Developers place far too much stock in Metacritic these days. While it’s a useful tool for aggregates and watching performance on a franchise over a long period of time, using it as a tool to reward or punish a team based on their game output is kind of bonkers. But UK-based developer Rebellion manages to fall asleep every night without any Metacritic worries weighing them down. Or even review scores, as their games have proven to be profitable, despite what those nasty professional writers have had to say about them.
And that’s because Rebellion has a modest budget for games, when compared to other industry players, that has allowed it to make a tidy profit on their releases.
“Nobody here ever bothers about Metacritic. We think of it as irrelevant, quite frankly,” CEO Jason Kingsley said to GamesIndustry.
We only concentrate on what the users think, and every aggregate user score has been significantly higher than the aggregate professional score. We care about the people who are spending their money, and whether we’re happy that we’ve made a good game. The acid test isn’t somebody’s abstracted number.
Kinglsey then explained that what a reviewer was looking for in a game, might not be what a regular member of the public was expecting. And that’s why Rebellion preferred to embrace the more casual side of getting their games eyeballed.
“The greatest value for us as digital publishers, if you like, is in embracing YouTube and Twitch and the normal people being seen playing our games,” Kingsley said.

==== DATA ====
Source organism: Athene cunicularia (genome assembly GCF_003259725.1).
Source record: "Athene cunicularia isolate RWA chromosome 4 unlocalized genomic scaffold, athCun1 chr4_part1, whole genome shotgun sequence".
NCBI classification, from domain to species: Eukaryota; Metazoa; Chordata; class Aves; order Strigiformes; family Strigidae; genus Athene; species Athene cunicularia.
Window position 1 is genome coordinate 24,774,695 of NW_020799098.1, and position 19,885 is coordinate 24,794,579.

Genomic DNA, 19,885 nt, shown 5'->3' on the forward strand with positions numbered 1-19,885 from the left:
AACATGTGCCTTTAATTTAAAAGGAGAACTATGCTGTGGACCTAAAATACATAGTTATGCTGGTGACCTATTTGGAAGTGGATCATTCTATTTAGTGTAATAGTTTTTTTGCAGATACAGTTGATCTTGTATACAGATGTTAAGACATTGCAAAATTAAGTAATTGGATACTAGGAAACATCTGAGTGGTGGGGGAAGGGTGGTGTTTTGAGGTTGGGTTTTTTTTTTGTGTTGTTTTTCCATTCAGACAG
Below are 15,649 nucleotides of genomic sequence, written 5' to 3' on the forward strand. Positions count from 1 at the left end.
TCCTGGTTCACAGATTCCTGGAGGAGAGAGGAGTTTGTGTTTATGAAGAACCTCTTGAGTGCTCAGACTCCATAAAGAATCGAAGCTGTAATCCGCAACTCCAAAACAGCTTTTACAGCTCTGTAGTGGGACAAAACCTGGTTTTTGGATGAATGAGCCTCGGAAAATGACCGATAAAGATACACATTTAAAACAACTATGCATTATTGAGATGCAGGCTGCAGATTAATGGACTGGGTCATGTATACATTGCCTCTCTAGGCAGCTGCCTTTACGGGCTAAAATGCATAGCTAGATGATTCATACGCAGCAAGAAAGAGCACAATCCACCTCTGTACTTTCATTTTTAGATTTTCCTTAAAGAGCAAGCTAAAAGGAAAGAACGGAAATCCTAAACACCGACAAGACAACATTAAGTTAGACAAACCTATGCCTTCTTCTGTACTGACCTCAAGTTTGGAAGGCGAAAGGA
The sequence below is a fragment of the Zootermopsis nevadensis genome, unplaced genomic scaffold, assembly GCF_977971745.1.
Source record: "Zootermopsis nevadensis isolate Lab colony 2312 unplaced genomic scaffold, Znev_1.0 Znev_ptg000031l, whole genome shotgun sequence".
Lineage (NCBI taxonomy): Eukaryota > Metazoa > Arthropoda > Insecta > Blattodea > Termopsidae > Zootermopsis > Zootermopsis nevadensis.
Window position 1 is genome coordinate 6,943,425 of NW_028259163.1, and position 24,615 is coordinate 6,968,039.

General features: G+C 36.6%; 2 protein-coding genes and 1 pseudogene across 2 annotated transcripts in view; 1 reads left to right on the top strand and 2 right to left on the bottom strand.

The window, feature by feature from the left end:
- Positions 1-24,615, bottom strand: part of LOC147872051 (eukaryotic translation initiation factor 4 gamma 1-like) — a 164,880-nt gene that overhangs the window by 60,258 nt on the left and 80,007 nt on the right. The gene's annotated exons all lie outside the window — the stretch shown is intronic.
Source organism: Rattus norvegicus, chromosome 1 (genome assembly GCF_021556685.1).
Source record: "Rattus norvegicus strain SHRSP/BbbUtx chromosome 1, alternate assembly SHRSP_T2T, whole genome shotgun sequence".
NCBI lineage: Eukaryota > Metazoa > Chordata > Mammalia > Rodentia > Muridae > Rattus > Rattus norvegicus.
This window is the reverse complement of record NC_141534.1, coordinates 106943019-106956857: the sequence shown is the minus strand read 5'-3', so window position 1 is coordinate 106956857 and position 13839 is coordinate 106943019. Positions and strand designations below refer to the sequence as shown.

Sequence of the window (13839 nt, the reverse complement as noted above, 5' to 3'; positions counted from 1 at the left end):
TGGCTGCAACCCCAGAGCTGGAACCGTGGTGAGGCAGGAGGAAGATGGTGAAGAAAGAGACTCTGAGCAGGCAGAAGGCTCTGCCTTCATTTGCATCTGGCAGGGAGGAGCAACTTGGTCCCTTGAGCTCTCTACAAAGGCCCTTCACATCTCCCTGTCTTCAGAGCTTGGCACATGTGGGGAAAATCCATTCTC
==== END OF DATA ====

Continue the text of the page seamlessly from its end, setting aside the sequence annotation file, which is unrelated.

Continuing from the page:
It lets you see what the gameplay is like, and make a decision on whether you like that and want to play it. You might not actually care whether it didn’t seem totally original to one person, or that the story was a bit crap. That new approach has taken over.
And in some ways, I agree with that approach. If it wasn’t for our damn digital infrastructure being more hobbled than the Great Khali’s speech patterns, I’d kill to be able to properly stream some games that I was busy reviewing, so people could see if I was being honest with the words in my reviews. However, just saying that a game is suitable for different folks with different strokes, isn’t enough. It’s the reason why we try and get the right man for the right game to review it, but remind them to be critical. After all, would you want me to review FIFA?
As for ditching numbers in reviews, I’m personally still all for them. But I’d gladly replace the system with that prototype GIF system I created last week.
Last Updated: February 18, 2015